This year’s winner of Book of the Year 2012 is Becoming an Archaeologist: a guide to professional pathways by Joe Flatman, as reviewed in issue 260 of Current Archaeology.
This free and frank discussion of life as an archaeologist in the UK, USA, and Australia pulls no punches. Some of Flatman’s assessments of typical pay and working conditions may seem pessimistic, but his enthusiasm for the discipline shines through. This comprehensive volume is a treasure trove of advice for anyone aspiring to enter the field.
On receiving the award, Joe Flatman said:
‘Writing a book that the readers of Current Archaeology like so much is really pleasing. If you can’t create something that appeals to your readers — who represent all ages and all kinds of people — then what is the point of writing at all?’
This year has brought many excellent new books through our door, but the following titles are those we feel deserve special recognition, and were also nominated in this category.
Barry Cunliffe/John Koch
It was long thought that Celtic-speaking peoples first appeared in west-central Europe in the 5th or 6th century BC, but this daring volume argues a radically different case. In a move sure to inspire lively debate, Koch and Cunliffe suggest proto-Celtic in fact arose among Bronze Age traders with Eastern Mediterranean contacts and spread from Iberia to Orkney as a commercial lingua franca.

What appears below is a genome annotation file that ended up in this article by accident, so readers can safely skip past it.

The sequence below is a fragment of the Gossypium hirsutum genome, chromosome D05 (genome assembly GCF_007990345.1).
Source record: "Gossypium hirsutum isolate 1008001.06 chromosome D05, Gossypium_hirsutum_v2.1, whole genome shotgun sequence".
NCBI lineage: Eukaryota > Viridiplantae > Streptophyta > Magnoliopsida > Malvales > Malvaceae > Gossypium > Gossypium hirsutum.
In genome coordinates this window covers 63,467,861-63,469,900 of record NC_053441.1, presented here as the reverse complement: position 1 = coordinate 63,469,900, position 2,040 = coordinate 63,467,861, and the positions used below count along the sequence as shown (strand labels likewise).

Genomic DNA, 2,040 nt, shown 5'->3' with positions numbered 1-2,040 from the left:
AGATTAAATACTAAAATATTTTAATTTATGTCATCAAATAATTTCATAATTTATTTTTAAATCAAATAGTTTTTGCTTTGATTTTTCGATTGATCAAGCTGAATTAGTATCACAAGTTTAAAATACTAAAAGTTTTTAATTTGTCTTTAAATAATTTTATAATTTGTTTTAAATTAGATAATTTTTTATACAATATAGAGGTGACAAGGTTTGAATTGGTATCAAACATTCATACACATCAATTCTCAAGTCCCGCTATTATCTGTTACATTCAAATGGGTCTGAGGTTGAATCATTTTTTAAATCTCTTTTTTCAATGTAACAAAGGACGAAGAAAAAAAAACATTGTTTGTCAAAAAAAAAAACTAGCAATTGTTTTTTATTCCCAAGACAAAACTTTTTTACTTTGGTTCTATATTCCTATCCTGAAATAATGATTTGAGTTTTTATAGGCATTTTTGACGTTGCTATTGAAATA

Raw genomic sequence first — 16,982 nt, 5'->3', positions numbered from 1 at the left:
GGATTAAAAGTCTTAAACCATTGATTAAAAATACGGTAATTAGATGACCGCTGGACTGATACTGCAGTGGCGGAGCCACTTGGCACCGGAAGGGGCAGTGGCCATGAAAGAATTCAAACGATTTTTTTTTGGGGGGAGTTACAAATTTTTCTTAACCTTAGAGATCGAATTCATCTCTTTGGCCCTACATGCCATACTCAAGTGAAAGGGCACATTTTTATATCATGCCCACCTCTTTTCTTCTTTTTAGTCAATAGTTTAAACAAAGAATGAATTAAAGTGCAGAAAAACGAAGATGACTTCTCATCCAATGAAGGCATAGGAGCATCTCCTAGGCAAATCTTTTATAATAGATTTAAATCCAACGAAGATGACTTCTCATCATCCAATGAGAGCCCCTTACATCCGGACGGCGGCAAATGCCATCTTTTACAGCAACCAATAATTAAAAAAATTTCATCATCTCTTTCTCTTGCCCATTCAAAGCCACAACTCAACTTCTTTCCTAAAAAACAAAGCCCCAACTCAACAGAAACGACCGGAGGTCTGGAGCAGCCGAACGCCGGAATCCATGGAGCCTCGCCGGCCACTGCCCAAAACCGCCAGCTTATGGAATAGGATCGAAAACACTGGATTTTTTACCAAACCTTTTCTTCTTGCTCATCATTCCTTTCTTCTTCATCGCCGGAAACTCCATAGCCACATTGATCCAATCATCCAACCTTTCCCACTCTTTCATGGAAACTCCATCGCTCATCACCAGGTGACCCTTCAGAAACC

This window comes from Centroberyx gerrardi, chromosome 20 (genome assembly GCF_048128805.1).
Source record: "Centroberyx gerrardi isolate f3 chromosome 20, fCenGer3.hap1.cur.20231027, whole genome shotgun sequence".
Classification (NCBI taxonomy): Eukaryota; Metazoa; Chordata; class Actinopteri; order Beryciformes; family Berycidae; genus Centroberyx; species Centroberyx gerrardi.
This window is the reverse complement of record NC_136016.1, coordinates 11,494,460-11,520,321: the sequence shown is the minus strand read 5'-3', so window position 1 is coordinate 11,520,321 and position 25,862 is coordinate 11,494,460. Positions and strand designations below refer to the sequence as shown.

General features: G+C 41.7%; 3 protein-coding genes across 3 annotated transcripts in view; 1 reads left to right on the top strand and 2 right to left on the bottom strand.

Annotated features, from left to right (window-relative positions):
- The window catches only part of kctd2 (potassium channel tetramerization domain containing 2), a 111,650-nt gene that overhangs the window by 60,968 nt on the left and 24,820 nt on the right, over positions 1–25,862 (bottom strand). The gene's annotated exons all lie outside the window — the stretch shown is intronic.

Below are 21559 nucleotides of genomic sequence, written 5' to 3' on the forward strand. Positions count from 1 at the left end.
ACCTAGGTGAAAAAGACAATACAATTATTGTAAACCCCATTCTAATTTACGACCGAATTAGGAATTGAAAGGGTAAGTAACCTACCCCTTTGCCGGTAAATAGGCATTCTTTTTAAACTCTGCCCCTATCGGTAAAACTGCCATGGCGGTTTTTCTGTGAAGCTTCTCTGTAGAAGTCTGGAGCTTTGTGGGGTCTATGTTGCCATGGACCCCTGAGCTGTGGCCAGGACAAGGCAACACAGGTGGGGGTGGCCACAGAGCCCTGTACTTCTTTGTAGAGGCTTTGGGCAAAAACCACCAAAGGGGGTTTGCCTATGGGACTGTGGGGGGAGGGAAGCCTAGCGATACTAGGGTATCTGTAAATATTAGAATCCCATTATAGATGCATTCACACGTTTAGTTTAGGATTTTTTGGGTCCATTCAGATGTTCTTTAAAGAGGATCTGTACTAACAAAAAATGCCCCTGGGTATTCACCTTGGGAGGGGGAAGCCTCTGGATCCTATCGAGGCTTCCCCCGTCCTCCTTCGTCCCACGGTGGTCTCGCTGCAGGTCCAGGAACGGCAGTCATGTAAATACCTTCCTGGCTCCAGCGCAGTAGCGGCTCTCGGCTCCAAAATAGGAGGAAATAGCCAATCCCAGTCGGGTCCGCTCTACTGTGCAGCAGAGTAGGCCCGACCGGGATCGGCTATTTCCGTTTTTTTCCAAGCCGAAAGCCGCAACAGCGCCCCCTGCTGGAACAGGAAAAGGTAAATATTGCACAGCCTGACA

Jim Leary/David Field
This accessibly-written book explores one of the most enigmatic monuments of the late Neolithic. Supported by a wealth of plans and diagrams, Field and Leary take their readers through the mound’s multiple stages of construction, as well as the centuries of investigations which pulled it apart again, ultimately leading to the top collapsing in 2002.
Bridging the gap between the late Bronze and Iron Ages for the first time, Sharples presents an alternative account of later prehistoric society. This book elegantly synthesises previous scholarship on the subject and sets an ambitious new agenda for the study of this period.
The Roman Empire’s frontiers span three continents, covering 4800 miles across 20 modern countries. Today their walls stand as a physical reminder of both Rome’s expansive ambitions and the ultimate limitations of these. Breeze charts the development of these fortifications, considering whether they were intended as physical barriers or merely reflective of the Romans’ love of spectacular architecture.
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